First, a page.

Getty Images

Star infielder Carlos Correa reportedly agreed to terms with the Minnesota Twins on Tuesday on a six-year pact that will pay him $200 million. Correa's deal with the Twins marks the third time this winter he's shook hands with a team. His previous agreements with the San Francisco Giants and New York Mets fell apart after those clubs expressed concern about his lower right leg as part of the physical. 

The long story made short is that Correa required surgery after sustaining a leg injury when he was a minor-league player in the Houston Astros system. As part of that surgery, doctors installed a plate near his ankle. Though Correa has missed no time since because of his ankle, the plate is believed to have made insuring his contract more difficult. That, in turn, made a long-term deal more risky for the teams.

If, like a well-adjusted human being, you spent the past month-plus weeks attending to familial matters as part of the holiday season, then you might be out of the loop on everything that's happened with Correa. We here at CBS Sports are hardly well-adjusted, so we figured we'd provide a handy timeline of Correa's offseason.

Let's get to it.

Dec. 14, 2022: Correa reaches agreement with the Giants

We might as well start here. Correa technically reached an agreement with the Giants in the form of a 13-year contract worth $350 million. At the time, there was no notion that Correa's physical might threaten or derail his chances of becoming the new face of the Giants franchise. These were innocent times, folks. Alas, they did not last long.

Dec. 20, 2022: Giants cancel introductory press conference

Almost a week later, the Giants scrapped a press conference to introduce Correa just hours before it was scheduled to begin without giving an explanation. This development, which came after he had arrived in town and even shopped for a home in the area, was the first indication that the deal might be in danger. 

Dec. 21, 2022: Correa reaches an agreement with the Mets

Before a full day had passed, Correa had agreed to terms with the Mets on a 12-year contract worth $315 million. Correa's agent, Scott Boras, explained what happened: "We reached an agreement. We had a letter of agreement. We gave them a time frame to execute it," he told The Athletic. "They advised us they still had questions. They still wanted to talk to other people, other doctors, go through it.

"I said, 'Look, I've given you a reasonable time. We need to move forward on this. Give me a time frame. If you're not going to execute, I need to go talk with other teams."

In a notable and now-regrettable moment, Mets owner Steve Cohen opted to talk about the agreement before the physical.  

"We needed one more thing, and this is it," Cohen told the New York Post from Hawaii where he was vacationing with his wife. "This was important … This puts us over the top. This is a good team. I hope it's a good team!"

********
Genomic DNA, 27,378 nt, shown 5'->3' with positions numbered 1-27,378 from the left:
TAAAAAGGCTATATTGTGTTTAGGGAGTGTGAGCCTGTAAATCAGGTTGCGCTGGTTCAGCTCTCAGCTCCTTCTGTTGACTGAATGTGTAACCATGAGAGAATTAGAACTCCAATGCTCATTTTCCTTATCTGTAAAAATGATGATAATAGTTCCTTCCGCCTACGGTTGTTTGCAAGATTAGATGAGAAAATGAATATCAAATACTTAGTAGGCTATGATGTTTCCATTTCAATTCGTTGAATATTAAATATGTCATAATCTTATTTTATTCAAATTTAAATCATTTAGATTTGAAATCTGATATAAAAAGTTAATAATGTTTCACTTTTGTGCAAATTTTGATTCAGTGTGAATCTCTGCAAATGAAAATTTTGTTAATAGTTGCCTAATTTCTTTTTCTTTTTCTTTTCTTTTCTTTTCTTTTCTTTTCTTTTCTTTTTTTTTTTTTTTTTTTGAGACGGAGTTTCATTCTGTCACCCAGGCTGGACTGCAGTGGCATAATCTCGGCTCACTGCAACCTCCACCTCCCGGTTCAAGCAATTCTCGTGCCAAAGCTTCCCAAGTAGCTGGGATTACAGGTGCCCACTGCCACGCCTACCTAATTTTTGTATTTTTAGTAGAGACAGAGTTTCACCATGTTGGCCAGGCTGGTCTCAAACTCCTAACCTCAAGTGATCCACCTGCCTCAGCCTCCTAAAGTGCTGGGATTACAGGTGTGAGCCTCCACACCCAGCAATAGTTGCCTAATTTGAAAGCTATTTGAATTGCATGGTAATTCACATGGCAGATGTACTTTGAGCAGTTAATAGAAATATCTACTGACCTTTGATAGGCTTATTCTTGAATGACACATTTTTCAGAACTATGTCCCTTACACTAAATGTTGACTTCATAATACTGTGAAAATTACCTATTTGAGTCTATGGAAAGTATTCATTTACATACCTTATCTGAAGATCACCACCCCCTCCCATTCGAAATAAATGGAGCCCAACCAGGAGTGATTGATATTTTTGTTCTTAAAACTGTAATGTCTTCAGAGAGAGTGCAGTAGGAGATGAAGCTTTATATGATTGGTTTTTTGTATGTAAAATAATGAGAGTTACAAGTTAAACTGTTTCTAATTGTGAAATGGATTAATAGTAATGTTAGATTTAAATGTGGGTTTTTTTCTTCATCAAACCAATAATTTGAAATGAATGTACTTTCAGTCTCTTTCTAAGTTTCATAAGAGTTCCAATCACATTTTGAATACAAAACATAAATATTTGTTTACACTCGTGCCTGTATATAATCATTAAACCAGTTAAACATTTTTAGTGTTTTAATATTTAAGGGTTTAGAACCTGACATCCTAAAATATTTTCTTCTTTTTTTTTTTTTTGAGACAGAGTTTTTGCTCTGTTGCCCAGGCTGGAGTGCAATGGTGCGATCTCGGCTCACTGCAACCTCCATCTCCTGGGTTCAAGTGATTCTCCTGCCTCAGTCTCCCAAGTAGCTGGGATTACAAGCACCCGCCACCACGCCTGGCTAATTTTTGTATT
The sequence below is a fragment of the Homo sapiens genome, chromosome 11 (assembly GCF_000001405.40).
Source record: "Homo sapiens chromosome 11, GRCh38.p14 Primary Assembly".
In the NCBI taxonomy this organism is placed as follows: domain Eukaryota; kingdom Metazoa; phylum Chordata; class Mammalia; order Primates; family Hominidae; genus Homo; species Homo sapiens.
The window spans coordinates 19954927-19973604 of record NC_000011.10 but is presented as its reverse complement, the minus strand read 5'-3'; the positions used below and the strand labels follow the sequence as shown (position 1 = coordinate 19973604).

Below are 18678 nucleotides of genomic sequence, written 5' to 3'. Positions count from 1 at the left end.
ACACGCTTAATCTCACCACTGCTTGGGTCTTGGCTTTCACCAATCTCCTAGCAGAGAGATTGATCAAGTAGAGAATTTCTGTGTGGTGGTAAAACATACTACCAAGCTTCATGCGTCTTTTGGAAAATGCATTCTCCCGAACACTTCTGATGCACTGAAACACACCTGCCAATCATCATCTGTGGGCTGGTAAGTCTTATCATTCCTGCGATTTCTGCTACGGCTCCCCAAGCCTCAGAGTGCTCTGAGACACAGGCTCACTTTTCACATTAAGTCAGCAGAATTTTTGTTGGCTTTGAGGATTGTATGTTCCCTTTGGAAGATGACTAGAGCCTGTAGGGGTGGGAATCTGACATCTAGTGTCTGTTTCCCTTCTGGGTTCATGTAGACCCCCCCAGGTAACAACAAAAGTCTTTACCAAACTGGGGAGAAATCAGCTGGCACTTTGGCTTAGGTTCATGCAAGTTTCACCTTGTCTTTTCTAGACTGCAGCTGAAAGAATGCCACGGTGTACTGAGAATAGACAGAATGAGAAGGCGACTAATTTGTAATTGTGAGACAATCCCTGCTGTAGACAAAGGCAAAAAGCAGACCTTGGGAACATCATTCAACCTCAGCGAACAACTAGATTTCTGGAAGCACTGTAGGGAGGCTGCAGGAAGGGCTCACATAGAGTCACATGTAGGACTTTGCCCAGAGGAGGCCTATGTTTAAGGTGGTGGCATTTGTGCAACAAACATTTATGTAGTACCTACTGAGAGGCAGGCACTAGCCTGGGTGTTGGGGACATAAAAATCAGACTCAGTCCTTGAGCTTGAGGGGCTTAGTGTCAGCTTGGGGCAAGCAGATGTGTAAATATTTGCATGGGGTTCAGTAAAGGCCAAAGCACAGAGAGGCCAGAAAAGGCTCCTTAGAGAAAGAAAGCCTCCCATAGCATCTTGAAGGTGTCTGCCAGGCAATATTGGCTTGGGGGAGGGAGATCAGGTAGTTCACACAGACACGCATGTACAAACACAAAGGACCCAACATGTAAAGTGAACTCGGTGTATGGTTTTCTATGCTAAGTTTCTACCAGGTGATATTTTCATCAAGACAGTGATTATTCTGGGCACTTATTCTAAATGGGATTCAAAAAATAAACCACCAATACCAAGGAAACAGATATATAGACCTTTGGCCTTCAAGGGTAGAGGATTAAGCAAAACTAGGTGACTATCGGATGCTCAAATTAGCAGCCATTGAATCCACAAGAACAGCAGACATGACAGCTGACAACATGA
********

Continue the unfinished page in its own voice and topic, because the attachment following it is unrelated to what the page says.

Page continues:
Dec. 24, 2022: Report surfaces about Mets' concern with Correa's physical

As with the Giants before them, the Mets walked away from Correa's physical worried about the long-term wellbeing of his ankle. Those concerns inspired more than two weeks of additional negotiations, during which the sides attempted to find an appropriate structure. This led to, among other things, an education about so-called "exclusion clauses."

The Athletic's Ken Rosenthal explained how one would work as part of a revised agreement. (Glove tap to NBC Sports Bay Area for the podcast transcription.)

"The way to do it in a situation like this is to put something in the contract called an 'exclusion clause' and that basically says if a player spends X number of days on the injured list with this specific injury, the specific injury to that part of his leg, then you can void future years or you can lower the guarantee, there are all kinds of ways to do it," Rosenthal said. "Now obviously if you're Correa and Boras you don't want this kind of language because it lowers the value of the contract and creates this uncertainty. Clearly, it doesn't have the same."

In the end, clearly the Mets and Correa couldn't find enough common grown to salvage the deal.

Jan. 10, 2023: Correa reaches an agreement with the Twins

Talks with the Twins were reportedly accelerating as of Jan. 9, but it was unclear if such noise was a case of Boras attempting to leverage the press and Minnesota's interest into a sweeter offer from the Mets. When news of a six-year deal worth $200 million with the Twins surfaced on Jan. 10, or nearly a full month after Correa had originally linked up with the Giants, it became clear that the Twins' interest wasn't just a convenient negotiating tactic.

The Twins, for their part, are retaining a 28-year-old two-time All-Star who has posted a 128 OPS+ over the last three seasons while playing good defense at shortstop. CBS Sports ranked him as the No. 3 free agent entering the winter, behind only Aaron Judge and Jacob deGrom. Correa is an elite player, in so many words. It would be unfortunate if the events of his dizzying winter end up obscuring that fact.